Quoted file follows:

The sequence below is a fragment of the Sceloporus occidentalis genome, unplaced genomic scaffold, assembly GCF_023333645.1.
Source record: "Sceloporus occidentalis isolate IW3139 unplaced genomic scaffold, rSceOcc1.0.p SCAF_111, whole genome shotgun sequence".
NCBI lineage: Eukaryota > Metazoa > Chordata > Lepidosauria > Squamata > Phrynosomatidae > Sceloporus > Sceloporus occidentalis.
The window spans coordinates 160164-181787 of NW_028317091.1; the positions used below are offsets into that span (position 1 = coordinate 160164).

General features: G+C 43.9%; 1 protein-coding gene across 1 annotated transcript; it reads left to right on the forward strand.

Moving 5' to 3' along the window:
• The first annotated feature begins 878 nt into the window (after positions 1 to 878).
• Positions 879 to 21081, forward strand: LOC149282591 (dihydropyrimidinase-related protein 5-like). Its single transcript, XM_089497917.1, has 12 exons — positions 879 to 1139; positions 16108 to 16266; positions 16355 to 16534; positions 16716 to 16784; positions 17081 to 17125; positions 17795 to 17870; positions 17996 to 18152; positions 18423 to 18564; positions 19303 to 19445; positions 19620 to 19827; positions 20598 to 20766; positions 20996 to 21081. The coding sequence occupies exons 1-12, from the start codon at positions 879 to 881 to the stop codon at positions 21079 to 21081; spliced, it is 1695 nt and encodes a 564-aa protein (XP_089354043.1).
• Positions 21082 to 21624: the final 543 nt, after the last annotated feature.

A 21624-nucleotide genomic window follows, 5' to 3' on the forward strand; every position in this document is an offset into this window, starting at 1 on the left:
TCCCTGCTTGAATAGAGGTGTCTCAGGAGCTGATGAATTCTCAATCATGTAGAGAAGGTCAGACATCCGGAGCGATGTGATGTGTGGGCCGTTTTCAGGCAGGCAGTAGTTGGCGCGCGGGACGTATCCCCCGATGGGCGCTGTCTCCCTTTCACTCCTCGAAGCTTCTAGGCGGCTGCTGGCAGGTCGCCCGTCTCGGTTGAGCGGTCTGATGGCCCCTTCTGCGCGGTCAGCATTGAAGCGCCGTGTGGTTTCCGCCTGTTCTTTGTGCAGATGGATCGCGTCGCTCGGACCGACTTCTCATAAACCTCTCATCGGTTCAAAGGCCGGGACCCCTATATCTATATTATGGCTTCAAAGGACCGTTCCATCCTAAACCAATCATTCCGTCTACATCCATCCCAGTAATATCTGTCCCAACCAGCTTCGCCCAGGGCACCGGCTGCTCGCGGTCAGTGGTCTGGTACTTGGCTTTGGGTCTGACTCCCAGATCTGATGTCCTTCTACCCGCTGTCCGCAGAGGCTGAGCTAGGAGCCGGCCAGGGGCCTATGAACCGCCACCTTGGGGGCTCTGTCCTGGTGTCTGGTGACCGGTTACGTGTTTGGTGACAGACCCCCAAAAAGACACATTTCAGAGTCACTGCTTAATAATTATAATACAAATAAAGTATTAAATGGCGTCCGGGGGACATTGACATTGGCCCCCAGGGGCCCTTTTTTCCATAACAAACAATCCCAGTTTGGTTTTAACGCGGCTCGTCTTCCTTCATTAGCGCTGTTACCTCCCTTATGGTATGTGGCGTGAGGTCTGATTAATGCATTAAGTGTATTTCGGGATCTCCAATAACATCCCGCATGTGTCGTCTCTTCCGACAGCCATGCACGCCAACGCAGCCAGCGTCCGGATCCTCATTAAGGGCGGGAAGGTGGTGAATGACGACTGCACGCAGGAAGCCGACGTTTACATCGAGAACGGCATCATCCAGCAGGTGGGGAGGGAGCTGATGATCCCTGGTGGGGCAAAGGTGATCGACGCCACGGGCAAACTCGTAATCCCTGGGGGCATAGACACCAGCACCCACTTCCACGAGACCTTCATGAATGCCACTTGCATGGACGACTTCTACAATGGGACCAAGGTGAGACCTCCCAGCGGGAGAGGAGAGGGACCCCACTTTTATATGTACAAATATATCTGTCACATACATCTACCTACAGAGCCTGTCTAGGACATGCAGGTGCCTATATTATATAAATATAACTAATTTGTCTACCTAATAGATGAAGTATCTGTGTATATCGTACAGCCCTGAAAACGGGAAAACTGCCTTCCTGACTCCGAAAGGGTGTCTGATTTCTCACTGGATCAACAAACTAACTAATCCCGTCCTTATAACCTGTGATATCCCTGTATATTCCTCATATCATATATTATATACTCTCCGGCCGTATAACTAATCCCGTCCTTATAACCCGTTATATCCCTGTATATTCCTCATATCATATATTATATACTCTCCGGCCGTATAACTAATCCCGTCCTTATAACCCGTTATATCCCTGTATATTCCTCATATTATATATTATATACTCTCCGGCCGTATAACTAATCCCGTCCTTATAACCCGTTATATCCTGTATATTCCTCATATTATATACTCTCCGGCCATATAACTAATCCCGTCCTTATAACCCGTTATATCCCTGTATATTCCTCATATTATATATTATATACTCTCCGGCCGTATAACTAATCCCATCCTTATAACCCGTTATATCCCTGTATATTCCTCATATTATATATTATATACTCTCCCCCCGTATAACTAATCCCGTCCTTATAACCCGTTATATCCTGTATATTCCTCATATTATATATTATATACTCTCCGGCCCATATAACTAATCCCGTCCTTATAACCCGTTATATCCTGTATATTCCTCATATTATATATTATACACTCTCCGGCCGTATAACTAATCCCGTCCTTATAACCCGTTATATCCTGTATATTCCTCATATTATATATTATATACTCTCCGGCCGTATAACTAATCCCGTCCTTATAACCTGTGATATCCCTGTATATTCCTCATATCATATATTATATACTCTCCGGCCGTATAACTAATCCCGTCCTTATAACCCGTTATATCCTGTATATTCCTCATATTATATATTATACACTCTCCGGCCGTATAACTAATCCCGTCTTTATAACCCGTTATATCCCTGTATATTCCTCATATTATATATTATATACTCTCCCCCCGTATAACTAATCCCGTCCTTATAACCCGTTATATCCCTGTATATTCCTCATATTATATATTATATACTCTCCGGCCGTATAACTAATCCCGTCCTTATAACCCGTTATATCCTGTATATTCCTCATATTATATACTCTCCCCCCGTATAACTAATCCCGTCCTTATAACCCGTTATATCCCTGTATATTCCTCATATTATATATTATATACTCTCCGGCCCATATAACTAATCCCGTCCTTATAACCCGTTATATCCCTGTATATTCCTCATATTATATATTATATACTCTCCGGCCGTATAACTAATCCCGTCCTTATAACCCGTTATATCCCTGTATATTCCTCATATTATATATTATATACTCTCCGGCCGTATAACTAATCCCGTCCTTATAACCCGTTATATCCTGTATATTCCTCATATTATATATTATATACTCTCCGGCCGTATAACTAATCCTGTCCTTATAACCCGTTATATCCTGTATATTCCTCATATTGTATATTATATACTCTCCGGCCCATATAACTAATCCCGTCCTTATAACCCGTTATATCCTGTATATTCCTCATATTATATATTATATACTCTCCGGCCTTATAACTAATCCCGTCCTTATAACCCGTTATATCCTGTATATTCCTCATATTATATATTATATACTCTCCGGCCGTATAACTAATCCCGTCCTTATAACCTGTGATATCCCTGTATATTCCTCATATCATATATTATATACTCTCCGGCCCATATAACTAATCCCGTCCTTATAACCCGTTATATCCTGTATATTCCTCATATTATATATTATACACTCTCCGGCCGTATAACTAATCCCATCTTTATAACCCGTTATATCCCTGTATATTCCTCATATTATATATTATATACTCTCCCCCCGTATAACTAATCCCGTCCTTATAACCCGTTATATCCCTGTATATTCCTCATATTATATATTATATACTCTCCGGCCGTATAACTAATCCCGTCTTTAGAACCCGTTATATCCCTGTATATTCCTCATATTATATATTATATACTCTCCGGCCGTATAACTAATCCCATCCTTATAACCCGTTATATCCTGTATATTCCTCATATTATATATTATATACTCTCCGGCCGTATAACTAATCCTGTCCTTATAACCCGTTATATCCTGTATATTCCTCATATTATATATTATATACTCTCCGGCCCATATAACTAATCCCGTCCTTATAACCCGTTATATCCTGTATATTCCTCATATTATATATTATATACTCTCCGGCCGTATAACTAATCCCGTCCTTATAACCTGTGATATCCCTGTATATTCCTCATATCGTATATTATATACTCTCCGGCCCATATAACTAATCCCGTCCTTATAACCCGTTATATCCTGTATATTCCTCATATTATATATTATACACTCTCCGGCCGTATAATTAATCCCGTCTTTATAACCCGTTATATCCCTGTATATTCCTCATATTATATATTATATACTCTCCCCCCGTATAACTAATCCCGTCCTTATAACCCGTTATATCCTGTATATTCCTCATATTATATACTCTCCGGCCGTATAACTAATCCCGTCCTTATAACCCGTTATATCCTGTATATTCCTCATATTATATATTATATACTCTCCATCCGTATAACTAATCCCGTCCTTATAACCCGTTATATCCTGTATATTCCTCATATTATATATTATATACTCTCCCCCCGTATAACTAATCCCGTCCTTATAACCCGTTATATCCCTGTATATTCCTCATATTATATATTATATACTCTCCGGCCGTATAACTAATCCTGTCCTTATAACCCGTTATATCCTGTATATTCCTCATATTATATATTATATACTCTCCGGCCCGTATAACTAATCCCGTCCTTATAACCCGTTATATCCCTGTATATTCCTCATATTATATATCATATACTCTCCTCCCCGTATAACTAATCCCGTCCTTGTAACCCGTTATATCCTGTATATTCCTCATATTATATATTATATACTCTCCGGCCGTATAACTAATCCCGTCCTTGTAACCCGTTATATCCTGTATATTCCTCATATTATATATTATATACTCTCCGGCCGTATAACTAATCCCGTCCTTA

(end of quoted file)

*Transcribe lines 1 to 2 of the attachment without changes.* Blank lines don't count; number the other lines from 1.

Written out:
The sequence below is a fragment of the Sceloporus occidentalis genome, unplaced genomic scaffold, assembly GCF_023333645.1.
Source record: "Sceloporus occidentalis isolate IW3139 unplaced genomic scaffold, rSceOcc1.0.p SCAF_111, whole genome shotgun sequence".